Carpe college: Taking advantage of the collegiate experience

Carpe+college%3A+Taking+advantage+of+the+collegiate+experience

Shannon Snyder

Heather O'Keeffe, What a Girl Wants

When opportunity knocks, open the door and welcome it into your life with open arms. Become best friends with it and cherish it as much as you possibly can, because opportunity is beautiful and something you should never let pass you by.

There is a consensus amongst society that college is the one of the best times in a person’s life. More than the academic growth and killer parties, college is great because of the opportunities it bestows upon us. It sounds cliché, but we are young and the whole world is before us. With few responsibilities and groundings in the real world, college is the best time for opportunities to arise and for us to take advantage of them.

I am only a freshman and have been in college for barely seven weeks, but have already experienced so much. This is in part due to a goal of mine to seek out new opportunities each week. Case in point: two Sundays ago I went to the B.o.B. concert, last Friday, I saw the President of the United States, and that same evening I listened to the beautiful sounds of the Cleveland Orchestra. From pop culture to politics to classical music, last week had it all.

The B.o.B. concert contained its fair share of first-time experiences that would never have occurred had I not decided to spend my Sunday night pulsating to the beats of Bobby Ray.

At 4 p.m. on Sunday afternoon, my friends and I were exemplary students and attended our Physics SI session. This is normal enough, except that we were in dresses and high waisted skirts with concert-thick makeup on. After being inundated with vectors and Newton’s Laws, we held a mini dance party in the quad, waiting for the rest of our entourage. No one could have foreseen our dance party of seven in front of the lipstick statue, and that’s the beauty of it all. It was spontaneous and ridiculously fun and never would have happened if we had not decided to put aside our homework and sing along to “Beautiful Girls” with B.o.B.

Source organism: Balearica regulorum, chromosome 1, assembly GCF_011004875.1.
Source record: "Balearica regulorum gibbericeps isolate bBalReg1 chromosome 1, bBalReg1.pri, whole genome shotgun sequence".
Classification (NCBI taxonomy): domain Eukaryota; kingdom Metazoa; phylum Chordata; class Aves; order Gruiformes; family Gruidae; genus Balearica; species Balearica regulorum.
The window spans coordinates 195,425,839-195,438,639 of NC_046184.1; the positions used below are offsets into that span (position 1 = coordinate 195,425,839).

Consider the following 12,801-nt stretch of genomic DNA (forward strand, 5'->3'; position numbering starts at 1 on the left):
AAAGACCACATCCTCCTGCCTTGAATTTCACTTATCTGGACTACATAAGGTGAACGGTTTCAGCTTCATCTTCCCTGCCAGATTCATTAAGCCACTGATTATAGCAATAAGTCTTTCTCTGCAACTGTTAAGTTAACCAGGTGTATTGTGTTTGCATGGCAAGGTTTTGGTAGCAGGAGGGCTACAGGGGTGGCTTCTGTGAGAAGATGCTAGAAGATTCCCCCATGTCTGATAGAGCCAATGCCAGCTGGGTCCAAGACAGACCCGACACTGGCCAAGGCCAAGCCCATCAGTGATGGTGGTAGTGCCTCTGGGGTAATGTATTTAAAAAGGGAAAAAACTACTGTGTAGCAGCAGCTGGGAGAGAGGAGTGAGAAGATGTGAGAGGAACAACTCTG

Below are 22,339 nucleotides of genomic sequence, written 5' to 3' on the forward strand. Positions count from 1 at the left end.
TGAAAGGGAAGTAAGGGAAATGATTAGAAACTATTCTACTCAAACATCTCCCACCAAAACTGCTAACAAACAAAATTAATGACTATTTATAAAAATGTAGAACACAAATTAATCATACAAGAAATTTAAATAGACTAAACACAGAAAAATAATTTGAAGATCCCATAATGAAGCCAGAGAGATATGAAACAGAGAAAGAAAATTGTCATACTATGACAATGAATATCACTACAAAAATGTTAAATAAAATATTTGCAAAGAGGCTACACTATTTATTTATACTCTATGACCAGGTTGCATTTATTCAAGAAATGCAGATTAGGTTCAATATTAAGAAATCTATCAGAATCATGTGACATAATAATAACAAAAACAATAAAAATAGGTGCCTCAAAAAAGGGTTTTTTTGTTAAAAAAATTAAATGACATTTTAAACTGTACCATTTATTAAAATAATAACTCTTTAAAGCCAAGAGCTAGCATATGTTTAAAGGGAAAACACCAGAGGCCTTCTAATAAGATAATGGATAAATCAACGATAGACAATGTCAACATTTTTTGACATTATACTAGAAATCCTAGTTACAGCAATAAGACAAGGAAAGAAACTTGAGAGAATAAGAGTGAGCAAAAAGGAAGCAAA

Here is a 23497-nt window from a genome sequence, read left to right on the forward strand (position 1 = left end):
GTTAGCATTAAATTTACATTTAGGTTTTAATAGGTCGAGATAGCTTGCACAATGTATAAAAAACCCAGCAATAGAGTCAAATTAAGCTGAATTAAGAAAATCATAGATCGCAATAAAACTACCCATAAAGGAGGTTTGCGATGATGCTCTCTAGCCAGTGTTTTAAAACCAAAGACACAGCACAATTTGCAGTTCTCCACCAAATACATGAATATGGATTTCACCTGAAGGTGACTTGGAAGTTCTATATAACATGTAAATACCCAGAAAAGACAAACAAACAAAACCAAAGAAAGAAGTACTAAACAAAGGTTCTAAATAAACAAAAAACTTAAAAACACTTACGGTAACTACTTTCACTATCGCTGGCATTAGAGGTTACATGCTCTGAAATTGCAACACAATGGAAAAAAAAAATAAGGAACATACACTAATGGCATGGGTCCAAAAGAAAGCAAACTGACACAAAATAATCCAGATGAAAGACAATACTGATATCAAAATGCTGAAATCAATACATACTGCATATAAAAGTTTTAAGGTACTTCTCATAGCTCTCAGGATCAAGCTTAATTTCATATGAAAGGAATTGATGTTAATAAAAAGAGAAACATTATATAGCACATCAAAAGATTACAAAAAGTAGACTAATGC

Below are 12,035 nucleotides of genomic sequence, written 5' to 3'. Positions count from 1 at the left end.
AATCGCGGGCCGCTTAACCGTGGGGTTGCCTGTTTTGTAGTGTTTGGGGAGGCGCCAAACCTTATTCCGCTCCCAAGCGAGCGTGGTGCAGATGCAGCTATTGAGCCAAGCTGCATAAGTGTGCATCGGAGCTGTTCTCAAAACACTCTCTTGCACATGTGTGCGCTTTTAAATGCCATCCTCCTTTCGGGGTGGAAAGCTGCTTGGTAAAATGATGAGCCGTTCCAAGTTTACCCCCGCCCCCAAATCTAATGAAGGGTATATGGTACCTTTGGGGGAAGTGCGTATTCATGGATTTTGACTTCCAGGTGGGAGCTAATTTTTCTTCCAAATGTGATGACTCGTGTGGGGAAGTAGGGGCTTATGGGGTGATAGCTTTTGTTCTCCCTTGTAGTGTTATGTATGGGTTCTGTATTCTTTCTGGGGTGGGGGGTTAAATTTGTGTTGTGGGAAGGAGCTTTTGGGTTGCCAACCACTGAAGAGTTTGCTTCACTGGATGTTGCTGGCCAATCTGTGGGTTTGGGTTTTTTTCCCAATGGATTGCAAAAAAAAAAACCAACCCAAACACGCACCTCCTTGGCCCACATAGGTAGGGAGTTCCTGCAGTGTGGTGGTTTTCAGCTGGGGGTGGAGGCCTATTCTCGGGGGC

Last Friday was a new day with an even more exciting, once-in-a-lifetime opportunity: seeing President Barack Obama speak at Cleveland State University. I sacrificed five classes for Obama, because I will never let school get in the way of my education. After waiting for five hours in the rain, I saw the President speak for twenty-five minutes. Due to faulty speakers and very vocal attendees, only snippets of Obama’s speech were audible. Despite all that, it was worth it.

The atmosphere of thousands of people rallying together for common ideals is electrifying and invigorating. People of every race, ethnicity, gender, age, and socioeconomic background swayed together to the unifying lyrics of “We are Family” by Sister Sledge. People representing every walk of life waited in the same line, passed through the same security, and shivered under the same rain. For a few hours, we were one and the same. Our shared commonality was inspiring and uplifting.

Later that night, my SAGES class attended the Cleveland Orchestra. Exhausted and still chilled from a day waiting in the rain, my mind became lost in the music of history’s greatest composers. Through the stirring melodies, my body deflated and my mind upturned its deepest, most recessed corners. The musicians became lost in their instruments, passionately playing, their bodies convulsing to the rhythms they were creating. Just as the music engulfed the musicians with its beauty, it allowed my mind to wander and reflect.

These moments of spontaneity, inspiration, and reflection were only possible because I took advantage of my opportunity to attend CWRU. By opening the door to CWRU and crossing its threshold, I was welcomed into a world of opportunities. My time at CWRU will shape who I am as a person, not because of the dazzling academics, but rather because at the end of the day, it is not your GPA or undergraduate degree that defines you, it’s the opportunities you have seized and the experiences you have lived.